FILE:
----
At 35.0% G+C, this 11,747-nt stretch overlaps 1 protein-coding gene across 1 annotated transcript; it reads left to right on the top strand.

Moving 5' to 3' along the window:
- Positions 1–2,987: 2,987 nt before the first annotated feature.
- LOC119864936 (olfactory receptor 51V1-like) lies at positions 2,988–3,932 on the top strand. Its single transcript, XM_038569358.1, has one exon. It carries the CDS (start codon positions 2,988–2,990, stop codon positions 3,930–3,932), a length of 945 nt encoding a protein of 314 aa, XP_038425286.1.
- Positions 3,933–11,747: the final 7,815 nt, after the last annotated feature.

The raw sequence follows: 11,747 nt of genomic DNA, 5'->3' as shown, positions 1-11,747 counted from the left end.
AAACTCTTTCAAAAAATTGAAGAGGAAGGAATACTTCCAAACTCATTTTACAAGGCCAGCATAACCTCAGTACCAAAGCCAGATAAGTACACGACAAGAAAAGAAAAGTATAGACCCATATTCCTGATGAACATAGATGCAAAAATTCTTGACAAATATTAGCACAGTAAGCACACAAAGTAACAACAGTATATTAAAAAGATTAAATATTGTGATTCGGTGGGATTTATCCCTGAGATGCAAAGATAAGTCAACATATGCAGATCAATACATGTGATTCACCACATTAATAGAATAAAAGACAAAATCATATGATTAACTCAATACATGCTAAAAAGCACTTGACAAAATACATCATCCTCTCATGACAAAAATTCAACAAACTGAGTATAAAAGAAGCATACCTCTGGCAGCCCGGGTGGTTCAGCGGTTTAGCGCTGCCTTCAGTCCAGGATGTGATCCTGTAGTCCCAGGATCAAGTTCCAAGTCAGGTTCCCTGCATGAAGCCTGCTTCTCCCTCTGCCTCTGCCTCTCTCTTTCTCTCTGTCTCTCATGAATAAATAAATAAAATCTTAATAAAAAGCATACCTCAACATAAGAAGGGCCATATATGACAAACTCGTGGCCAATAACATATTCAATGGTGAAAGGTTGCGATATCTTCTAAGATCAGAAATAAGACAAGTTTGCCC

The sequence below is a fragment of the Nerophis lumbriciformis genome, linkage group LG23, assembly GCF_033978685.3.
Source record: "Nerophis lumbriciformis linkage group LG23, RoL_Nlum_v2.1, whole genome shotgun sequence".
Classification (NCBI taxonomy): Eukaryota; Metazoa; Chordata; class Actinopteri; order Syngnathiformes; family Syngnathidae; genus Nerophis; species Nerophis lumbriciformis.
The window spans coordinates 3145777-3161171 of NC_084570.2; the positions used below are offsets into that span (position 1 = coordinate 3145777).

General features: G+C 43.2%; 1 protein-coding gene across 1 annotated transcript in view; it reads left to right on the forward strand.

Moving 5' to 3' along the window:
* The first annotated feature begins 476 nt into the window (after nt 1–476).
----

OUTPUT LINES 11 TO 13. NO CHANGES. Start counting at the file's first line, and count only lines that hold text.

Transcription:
The window spans coordinates 3145777-3161171 of NC_084570.2; the positions used below are offsets into that span (position 1 = coordinate 3145777).

General features: G+C 43.2%; 1 protein-coding gene across 1 annotated transcript in view; it reads left to right on the forward strand.

Moving 5' to 3' along the window: